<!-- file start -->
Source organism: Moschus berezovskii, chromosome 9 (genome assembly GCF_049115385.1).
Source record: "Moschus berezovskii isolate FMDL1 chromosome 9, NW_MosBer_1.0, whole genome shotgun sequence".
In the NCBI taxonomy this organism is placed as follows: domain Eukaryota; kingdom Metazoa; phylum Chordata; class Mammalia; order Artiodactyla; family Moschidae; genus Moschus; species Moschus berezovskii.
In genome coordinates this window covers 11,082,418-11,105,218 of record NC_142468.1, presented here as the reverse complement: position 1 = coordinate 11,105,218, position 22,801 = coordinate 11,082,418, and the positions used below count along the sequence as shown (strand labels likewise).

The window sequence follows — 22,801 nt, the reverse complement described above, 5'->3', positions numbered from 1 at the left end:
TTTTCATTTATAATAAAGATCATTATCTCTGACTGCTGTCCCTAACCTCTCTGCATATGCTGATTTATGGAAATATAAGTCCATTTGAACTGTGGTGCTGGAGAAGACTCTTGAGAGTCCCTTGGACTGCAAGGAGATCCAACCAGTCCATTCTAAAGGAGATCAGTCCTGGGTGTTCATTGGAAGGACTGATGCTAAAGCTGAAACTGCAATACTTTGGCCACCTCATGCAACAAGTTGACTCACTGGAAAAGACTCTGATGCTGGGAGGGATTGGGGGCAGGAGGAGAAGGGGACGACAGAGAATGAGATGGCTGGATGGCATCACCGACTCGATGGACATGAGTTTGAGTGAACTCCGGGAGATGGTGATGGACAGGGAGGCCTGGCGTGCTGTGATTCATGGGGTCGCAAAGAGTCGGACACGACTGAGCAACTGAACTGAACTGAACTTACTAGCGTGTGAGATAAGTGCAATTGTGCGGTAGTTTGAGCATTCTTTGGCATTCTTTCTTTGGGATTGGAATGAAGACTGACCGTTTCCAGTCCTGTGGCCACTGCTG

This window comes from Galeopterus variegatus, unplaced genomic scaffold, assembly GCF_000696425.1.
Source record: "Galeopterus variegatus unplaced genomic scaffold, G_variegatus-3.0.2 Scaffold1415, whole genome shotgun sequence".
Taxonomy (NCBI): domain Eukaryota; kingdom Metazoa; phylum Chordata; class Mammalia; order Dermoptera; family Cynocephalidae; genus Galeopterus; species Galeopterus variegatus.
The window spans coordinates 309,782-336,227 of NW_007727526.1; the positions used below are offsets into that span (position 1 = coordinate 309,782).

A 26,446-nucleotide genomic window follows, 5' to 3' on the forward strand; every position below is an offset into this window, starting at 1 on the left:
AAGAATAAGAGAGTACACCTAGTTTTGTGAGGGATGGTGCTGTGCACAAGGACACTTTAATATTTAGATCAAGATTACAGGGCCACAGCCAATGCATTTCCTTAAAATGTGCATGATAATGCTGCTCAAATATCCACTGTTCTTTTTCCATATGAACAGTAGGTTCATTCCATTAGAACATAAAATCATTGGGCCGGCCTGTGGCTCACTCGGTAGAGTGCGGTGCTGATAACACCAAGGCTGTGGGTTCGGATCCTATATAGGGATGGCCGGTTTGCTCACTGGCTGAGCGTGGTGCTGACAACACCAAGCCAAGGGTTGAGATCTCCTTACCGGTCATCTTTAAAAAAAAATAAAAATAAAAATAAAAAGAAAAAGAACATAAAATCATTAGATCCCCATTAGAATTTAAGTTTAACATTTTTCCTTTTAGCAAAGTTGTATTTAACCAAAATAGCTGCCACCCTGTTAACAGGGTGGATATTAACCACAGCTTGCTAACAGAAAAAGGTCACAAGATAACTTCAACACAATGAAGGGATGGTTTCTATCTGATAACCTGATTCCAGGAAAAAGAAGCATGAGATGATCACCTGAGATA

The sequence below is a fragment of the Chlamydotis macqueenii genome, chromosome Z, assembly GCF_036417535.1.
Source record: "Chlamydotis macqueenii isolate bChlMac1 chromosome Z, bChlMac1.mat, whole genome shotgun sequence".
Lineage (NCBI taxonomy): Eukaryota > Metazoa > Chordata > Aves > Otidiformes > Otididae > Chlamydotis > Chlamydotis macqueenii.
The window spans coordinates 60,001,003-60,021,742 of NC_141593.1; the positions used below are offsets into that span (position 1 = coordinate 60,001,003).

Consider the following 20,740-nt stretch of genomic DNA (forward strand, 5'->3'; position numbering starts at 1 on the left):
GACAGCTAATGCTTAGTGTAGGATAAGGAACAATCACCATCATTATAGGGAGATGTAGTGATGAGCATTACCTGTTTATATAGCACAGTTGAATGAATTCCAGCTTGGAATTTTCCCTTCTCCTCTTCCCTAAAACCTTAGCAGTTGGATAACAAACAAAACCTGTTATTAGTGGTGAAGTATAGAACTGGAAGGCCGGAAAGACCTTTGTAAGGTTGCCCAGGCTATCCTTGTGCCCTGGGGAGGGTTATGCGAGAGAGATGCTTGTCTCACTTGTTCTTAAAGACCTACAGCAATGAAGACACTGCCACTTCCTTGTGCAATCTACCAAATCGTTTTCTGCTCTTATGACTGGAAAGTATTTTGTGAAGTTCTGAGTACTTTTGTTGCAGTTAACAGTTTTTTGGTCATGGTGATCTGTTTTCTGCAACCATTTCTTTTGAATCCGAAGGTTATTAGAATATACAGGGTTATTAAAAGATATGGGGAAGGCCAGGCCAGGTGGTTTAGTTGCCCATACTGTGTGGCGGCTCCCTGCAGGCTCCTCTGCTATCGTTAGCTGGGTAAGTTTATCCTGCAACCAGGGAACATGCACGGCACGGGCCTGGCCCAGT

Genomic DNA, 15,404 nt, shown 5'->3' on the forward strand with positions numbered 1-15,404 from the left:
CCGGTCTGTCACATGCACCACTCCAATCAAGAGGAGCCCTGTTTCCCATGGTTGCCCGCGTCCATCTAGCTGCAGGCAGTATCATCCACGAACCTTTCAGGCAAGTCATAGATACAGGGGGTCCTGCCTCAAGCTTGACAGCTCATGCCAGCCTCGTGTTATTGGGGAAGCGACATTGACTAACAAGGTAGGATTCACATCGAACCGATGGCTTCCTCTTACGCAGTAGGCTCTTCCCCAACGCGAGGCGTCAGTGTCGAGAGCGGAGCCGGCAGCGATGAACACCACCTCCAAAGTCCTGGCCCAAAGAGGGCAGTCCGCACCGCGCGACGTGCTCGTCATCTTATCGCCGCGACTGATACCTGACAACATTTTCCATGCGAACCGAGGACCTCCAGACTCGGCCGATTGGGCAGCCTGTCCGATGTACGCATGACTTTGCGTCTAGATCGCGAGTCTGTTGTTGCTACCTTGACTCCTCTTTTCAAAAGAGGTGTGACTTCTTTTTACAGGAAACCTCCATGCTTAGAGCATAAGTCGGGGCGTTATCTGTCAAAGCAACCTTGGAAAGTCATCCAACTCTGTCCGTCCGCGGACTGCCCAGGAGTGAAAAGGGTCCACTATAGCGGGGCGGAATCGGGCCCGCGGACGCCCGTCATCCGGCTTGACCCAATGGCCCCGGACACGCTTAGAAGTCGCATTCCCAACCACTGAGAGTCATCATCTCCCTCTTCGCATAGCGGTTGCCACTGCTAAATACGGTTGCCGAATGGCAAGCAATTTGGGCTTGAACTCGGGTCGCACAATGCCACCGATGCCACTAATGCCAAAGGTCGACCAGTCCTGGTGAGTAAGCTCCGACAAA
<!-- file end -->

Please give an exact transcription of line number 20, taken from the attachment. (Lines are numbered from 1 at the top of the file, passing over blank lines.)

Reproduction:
CCGGTCTGTCACATGCACCACTCCAATCAAGAGGAGCCCTGTTTCCCATGGTTGCCCGCGTCCATCTAGCTGCAGGCAGTATCATCCACGAACCTTTCAGGCAAGTCATAGATACAGGGGGTCCTGCCTCAAGCTTGACAGCTCATGCCAGCCTCGTGTTATTGGGGAAGCGACATTGACTAACAAGGTAGGATTCACATCGAACCGATGGCTTCCTCTTACGCAGTAGGCTCTTCCCCAACGCGAGGCGTCAGTGTCGAGAGCGGAGCCGGCAGCGATGAACACCACCTCCAAAGTCCTGGCCCAAAGAGGGCAGTCCGCACCGCGCGACGTGCTCGTCATCTTATCGCCGCGACTGATACCTGACAACATTTTCCATGCGAACCGAGGACCTCCAGACTCGGCCGATTGGGCAGCCTGTCCGATGTACGCATGACTTTGCGTCTAGATCGCGAGTCTGTTGTTGCTACCTTGACTCCTCTTTTCAAAAGAGGTGTGACTTCTTTTTACAGGAAACCTCCATGCTTAGAGCATAAGTCGGGGCGTTATCTGTCAAAGCAACCTTGGAAAGTCATCCAACTCTGTCCGTCCGCGGACTGCCCAGGAGTGAAAAGGGTCCACTATAGCGGGGCGGAATCGGGCCCGCGGACGCCCGTCATCCGGCTTGACCCAATGGCCCCGGACACGCTTAGAAGTCGCATTCCCAACCACTGAGAGTCATCATCTCCCTCTTCGCATAGCGGTTGCCACTGCTAAATACGGTTGCCGAATGGCAAGCAATTTGGGCTTGAACTCGGGTCGCACAATGCCACCGATGCCACTAATGCCAAAGGTCGACCAGTCCTGGTGAGTAAGCTCCGACAAA